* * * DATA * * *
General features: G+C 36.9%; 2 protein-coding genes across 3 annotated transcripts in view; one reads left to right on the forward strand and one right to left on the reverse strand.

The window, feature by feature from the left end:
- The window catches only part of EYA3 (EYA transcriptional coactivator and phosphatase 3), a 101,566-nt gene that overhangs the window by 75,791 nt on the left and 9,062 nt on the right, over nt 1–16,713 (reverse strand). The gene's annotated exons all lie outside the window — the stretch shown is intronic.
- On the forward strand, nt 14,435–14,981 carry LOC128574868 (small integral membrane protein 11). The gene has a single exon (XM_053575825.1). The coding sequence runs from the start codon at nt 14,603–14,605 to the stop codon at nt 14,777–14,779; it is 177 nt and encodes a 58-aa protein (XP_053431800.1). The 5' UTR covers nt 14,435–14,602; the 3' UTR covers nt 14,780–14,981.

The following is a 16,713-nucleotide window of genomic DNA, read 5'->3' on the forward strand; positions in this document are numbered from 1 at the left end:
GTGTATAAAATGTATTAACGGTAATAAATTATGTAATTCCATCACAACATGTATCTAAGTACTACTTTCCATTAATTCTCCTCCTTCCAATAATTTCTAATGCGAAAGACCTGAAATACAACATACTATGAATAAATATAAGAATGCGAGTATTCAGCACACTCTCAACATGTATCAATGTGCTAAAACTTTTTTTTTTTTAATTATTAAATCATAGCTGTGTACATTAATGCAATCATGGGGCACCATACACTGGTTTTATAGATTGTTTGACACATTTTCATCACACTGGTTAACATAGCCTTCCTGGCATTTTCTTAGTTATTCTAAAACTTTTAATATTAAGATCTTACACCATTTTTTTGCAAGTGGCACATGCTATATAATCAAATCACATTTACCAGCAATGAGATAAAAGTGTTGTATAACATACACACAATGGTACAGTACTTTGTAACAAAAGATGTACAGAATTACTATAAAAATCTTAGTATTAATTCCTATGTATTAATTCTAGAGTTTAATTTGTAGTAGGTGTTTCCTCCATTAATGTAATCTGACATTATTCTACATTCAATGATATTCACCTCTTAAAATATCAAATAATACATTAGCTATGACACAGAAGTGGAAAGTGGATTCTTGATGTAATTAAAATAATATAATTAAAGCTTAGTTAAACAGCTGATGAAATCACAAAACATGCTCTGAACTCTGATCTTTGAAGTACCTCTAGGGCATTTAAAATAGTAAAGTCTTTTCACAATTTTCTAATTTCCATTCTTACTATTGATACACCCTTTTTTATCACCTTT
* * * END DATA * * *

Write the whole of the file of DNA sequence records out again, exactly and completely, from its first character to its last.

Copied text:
General features: G+C 36.9%; 2 protein-coding genes across 3 annotated transcripts in view; one reads left to right on the forward strand and one right to left on the reverse strand.

The window, feature by feature from the left end:
- The window catches only part of EYA3 (EYA transcriptional coactivator and phosphatase 3), a 101,566-nt gene that overhangs the window by 75,791 nt on the left and 9,062 nt on the right, over nt 1–16,713 (reverse strand). The gene's annotated exons all lie outside the window — the stretch shown is intronic.
- On the forward strand, nt 14,435–14,981 carry LOC128574868 (small integral membrane protein 11). The gene has a single exon (XM_053575825.1). The coding sequence runs from the start codon at nt 14,603–14,605 to the stop codon at nt 14,777–14,779; it is 177 nt and encodes a 58-aa protein (XP_053431800.1). The 5' UTR covers nt 14,435–14,602; the 3' UTR covers nt 14,780–14,981.

The following is a 16,713-nucleotide window of genomic DNA, read 5'->3' on the forward strand; positions in this document are numbered from 1 at the left end:
GTGTATAAAATGTATTAACGGTAATAAATTATGTAATTCCATCACAACATGTATCTAAGTACTACTTTCCATTAATTCTCCTCCTTCCAATAATTTCTAATGCGAAAGACCTGAAATACAACATACTATGAATAAATATAAGAATGCGAGTATTCAGCACACTCTCAACATGTATCAATGTGCTAAAACTTTTTTTTTTTTAATTATTAAATCATAGCTGTGTACATTAATGCAATCATGGGGCACCATACACTGGTTTTATAGATTGTTTGACACATTTTCATCACACTGGTTAACATAGCCTTCCTGGCATTTTCTTAGTTATTCTAAAACTTTTAATATTAAGATCTTACACCATTTTTTTGCAAGTGGCACATGCTATATAATCAAATCACATTTACCAGCAATGAGATAAAAGTGTTGTATAACATACACACAATGGTACAGTACTTTGTAACAAAAGATGTACAGAATTACTATAAAAATCTTAGTATTAATTCCTATGTATTAATTCTAGAGTTTAATTTGTAGTAGGTGTTTCCTCCATTAATGTAATCTGACATTATTCTACATTCAATGATATTCACCTCTTAAAATATCAAATAATACATTAGCTATGACACAGAAGTGGAAAGTGGATTCTTGATGTAATTAAAATAATATAATTAAAGCTTAGTTAAACAGCTGATGAAATCACAAAACATGCTCTGAACTCTGATCTTTGAAGTACCTCTAGGGCATTTAAAATAGTAAAGTCTTTTCACAATTTTCTAATTTCCATTCTTACTATTGATACACCCTTTTTTATCACCTTT